steroids are illegal unless prescribed by a physician

      • sabathiawouldbegoodattheeighthtoo - May 12, 2014 at 1:50 PM

        “Steroids” is frequently a generic term used to describe any “performance enhancing” drug or substance. I don’t know what ARod was taking, or if Bosch had a doctor prescribing it.

      • ilovegspot - May 12, 2014 at 2:44 PM

        He is not being paid for his year off.

      • sabathiawouldbegoodattheeighthtoo - May 13, 2014 at 10:11 AM

        I believe he received something like $3MM this season from the Yankees. A far cry from the $30MM or whatever he was supposed to make, but still probably more than I will make in my lifetime.

      • Kevin S. - May 12, 2014 at 2:49 PM

        Actually he is making about $3 million. It has to do with differences between the pay calendar and the suspension calendar.

      • sabathiawouldbegoodattheeighthtoo - May 13, 2014 at 10:12 AM

        /\ /\ What he said…

  2. phillyguyindc - May 12, 2014 at 7:50 AM

    If the player involved was anyone other than A-Rod, who seems to be public enemy number 1, there might have been much more public support against MLB’s shady dealings.

    • jfk69 - May 12, 2014 at 8:48 AM

      It is a felony. What you are advocating is.. It is ok to commit a crime so long as it is against someone we don’t like or need to get. In other words. Take the law into your own hands, Glad I am not your neighbor.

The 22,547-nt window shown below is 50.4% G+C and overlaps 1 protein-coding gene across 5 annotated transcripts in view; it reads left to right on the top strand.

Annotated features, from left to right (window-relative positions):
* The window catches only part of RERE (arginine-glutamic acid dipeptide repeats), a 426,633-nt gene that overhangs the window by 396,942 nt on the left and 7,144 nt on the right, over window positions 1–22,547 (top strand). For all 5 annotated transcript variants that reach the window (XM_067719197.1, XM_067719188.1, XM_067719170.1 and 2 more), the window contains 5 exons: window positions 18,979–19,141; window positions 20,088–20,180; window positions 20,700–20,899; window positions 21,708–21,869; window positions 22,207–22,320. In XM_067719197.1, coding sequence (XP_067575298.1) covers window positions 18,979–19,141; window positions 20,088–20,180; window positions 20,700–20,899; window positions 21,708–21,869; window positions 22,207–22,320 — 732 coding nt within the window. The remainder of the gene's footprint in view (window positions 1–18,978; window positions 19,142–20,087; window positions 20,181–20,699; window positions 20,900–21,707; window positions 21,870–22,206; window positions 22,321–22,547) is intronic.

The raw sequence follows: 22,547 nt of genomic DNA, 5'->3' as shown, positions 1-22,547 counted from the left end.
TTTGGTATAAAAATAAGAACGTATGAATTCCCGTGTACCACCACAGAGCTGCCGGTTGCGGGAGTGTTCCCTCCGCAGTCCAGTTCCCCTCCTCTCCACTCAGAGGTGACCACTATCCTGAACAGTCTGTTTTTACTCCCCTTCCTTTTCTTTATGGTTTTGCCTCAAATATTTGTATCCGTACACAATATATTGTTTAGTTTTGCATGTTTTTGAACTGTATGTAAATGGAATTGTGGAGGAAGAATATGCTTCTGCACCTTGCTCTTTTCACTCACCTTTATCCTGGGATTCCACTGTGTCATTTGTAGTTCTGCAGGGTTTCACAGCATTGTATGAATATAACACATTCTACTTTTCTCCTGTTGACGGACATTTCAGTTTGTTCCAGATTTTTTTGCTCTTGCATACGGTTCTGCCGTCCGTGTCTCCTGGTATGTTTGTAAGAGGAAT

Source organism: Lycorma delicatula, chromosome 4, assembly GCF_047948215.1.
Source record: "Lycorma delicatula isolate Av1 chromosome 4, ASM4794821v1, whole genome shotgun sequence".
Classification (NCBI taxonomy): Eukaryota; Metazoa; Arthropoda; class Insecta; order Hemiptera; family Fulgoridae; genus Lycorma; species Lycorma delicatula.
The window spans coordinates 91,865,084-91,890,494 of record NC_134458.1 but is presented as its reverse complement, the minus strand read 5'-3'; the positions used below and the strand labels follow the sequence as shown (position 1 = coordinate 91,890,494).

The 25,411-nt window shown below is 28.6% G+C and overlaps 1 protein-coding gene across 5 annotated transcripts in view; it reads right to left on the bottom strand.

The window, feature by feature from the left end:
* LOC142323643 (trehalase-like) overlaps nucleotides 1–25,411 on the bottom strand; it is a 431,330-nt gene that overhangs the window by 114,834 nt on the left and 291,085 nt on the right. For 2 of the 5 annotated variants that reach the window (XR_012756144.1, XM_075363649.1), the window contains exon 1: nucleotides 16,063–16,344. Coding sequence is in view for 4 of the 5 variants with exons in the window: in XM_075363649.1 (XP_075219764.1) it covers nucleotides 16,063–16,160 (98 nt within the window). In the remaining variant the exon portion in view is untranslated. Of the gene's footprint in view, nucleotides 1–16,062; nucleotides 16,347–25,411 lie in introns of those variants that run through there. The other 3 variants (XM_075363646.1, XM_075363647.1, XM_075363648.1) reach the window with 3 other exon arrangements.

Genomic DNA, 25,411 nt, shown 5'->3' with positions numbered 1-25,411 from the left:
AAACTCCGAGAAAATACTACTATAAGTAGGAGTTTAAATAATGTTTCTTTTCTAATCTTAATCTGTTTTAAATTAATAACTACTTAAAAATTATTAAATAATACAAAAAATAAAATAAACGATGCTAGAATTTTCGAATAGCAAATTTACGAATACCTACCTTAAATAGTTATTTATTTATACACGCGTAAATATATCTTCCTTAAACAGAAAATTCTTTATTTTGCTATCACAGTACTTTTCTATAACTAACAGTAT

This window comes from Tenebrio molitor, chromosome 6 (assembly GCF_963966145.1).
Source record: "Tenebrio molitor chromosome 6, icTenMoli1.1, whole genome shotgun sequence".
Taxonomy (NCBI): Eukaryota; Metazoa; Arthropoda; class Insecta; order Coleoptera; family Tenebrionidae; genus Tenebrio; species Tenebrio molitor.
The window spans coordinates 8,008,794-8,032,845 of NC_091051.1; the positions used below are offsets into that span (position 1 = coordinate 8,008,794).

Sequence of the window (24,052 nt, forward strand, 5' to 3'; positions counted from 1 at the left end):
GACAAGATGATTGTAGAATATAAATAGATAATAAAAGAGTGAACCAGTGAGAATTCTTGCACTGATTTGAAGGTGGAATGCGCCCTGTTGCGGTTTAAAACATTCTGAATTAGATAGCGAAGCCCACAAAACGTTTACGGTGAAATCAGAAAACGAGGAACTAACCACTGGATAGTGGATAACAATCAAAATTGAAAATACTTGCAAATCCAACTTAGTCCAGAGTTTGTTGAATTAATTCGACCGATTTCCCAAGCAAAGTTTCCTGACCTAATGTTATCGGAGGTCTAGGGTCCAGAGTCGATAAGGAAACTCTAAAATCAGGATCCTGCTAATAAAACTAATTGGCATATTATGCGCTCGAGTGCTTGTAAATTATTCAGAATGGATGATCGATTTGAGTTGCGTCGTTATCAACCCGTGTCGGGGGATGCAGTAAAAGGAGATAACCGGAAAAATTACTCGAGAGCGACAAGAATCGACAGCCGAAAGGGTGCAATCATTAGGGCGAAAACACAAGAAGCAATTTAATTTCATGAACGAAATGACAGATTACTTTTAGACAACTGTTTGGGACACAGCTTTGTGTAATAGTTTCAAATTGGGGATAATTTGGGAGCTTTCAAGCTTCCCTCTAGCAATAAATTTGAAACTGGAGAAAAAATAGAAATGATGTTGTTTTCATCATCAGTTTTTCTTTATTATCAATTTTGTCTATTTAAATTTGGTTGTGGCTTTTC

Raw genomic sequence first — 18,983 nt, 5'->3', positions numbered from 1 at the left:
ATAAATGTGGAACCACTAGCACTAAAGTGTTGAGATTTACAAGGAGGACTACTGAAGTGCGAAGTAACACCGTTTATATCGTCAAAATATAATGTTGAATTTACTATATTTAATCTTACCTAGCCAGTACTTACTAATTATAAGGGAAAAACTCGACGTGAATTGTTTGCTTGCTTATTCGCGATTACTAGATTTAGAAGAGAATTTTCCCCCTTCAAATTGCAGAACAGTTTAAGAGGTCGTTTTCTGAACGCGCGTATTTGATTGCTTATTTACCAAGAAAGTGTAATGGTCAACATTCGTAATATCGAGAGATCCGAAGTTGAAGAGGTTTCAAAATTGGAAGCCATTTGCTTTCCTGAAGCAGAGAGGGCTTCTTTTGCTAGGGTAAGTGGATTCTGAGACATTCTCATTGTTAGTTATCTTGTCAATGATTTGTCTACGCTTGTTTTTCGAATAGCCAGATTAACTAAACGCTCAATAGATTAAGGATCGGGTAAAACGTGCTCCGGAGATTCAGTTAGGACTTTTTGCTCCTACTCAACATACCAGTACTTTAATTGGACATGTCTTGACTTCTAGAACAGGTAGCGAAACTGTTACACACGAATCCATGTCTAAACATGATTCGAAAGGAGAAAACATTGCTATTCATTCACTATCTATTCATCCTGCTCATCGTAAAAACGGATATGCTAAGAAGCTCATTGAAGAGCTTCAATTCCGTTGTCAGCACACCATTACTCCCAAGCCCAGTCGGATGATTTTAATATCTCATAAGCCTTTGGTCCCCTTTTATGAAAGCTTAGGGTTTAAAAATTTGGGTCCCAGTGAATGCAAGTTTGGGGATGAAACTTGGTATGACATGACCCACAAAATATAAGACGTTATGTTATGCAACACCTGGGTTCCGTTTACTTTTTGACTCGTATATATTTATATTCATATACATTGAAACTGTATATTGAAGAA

• Kevin S. - May 12, 2014 at 9:23 AM

        I think you’re missing his point. He doesn’t seem to be condoning MLB’s actions, just stating the reality that many were okay with it because A-Rod is History’s Greatest Monster (TM) and they really really wanted to get him.

      • jfk69 - May 12, 2014 at 9:48 AM

        The bigger problem these days is we have replaced the court of law with the new court of public opinion aka social media.
        We now vote on these matters based on more often than not who we like more and which way the herd has voted.

      • Old Gator - May 12, 2014 at 10:15 AM